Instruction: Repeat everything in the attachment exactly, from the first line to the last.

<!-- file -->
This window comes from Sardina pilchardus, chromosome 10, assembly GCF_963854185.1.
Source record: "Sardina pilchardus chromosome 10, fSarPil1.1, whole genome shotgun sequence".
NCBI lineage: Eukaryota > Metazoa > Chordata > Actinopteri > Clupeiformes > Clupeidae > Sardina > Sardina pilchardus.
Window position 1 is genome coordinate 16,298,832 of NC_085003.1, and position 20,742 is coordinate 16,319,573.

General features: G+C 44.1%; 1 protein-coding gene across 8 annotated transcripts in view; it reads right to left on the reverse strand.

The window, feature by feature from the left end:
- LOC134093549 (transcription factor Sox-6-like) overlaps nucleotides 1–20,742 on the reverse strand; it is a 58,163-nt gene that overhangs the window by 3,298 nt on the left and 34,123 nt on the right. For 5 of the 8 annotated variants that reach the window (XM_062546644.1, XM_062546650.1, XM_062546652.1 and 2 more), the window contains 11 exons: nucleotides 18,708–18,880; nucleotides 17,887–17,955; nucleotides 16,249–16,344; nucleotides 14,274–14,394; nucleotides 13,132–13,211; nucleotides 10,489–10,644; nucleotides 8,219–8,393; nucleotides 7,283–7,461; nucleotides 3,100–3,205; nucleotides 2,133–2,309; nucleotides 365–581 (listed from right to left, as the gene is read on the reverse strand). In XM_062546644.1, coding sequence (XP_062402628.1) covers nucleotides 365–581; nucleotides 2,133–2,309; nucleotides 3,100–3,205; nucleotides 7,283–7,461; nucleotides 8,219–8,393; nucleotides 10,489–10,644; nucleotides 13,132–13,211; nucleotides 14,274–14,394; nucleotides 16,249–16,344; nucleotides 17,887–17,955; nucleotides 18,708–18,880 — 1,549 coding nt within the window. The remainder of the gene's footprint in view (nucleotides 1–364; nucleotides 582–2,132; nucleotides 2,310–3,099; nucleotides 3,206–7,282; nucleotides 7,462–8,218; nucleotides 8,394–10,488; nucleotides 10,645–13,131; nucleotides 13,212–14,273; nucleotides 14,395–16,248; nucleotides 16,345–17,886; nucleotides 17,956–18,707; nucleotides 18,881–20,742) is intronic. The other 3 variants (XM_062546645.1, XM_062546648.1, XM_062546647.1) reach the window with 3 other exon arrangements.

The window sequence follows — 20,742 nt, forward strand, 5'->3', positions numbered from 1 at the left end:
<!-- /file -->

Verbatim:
This window comes from Sardina pilchardus, chromosome 10, assembly GCF_963854185.1.
Source record: "Sardina pilchardus chromosome 10, fSarPil1.1, whole genome shotgun sequence".
NCBI lineage: Eukaryota > Metazoa > Chordata > Actinopteri > Clupeiformes > Clupeidae > Sardina > Sardina pilchardus.
Window position 1 is genome coordinate 16,298,832 of NC_085003.1, and position 20,742 is coordinate 16,319,573.

General features: G+C 44.1%; 1 protein-coding gene across 8 annotated transcripts in view; it reads right to left on the reverse strand.

The window, feature by feature from the left end:
- LOC134093549 (transcription factor Sox-6-like) overlaps nucleotides 1–20,742 on the reverse strand; it is a 58,163-nt gene that overhangs the window by 3,298 nt on the left and 34,123 nt on the right. For 5 of the 8 annotated variants that reach the window (XM_062546644.1, XM_062546650.1, XM_062546652.1 and 2 more), the window contains 11 exons: nucleotides 18,708–18,880; nucleotides 17,887–17,955; nucleotides 16,249–16,344; nucleotides 14,274–14,394; nucleotides 13,132–13,211; nucleotides 10,489–10,644; nucleotides 8,219–8,393; nucleotides 7,283–7,461; nucleotides 3,100–3,205; nucleotides 2,133–2,309; nucleotides 365–581 (listed from right to left, as the gene is read on the reverse strand). In XM_062546644.1, coding sequence (XP_062402628.1) covers nucleotides 365–581; nucleotides 2,133–2,309; nucleotides 3,100–3,205; nucleotides 7,283–7,461; nucleotides 8,219–8,393; nucleotides 10,489–10,644; nucleotides 13,132–13,211; nucleotides 14,274–14,394; nucleotides 16,249–16,344; nucleotides 17,887–17,955; nucleotides 18,708–18,880 — 1,549 coding nt within the window. The remainder of the gene's footprint in view (nucleotides 1–364; nucleotides 582–2,132; nucleotides 2,310–3,099; nucleotides 3,206–7,282; nucleotides 7,462–8,218; nucleotides 8,394–10,488; nucleotides 10,645–13,131; nucleotides 13,212–14,273; nucleotides 14,395–16,248; nucleotides 16,345–17,886; nucleotides 17,956–18,707; nucleotides 18,881–20,742) is intronic. The other 3 variants (XM_062546645.1, XM_062546648.1, XM_062546647.1) reach the window with 3 other exon arrangements.

The window sequence follows — 20,742 nt, forward strand, 5'->3', positions numbered from 1 at the left end: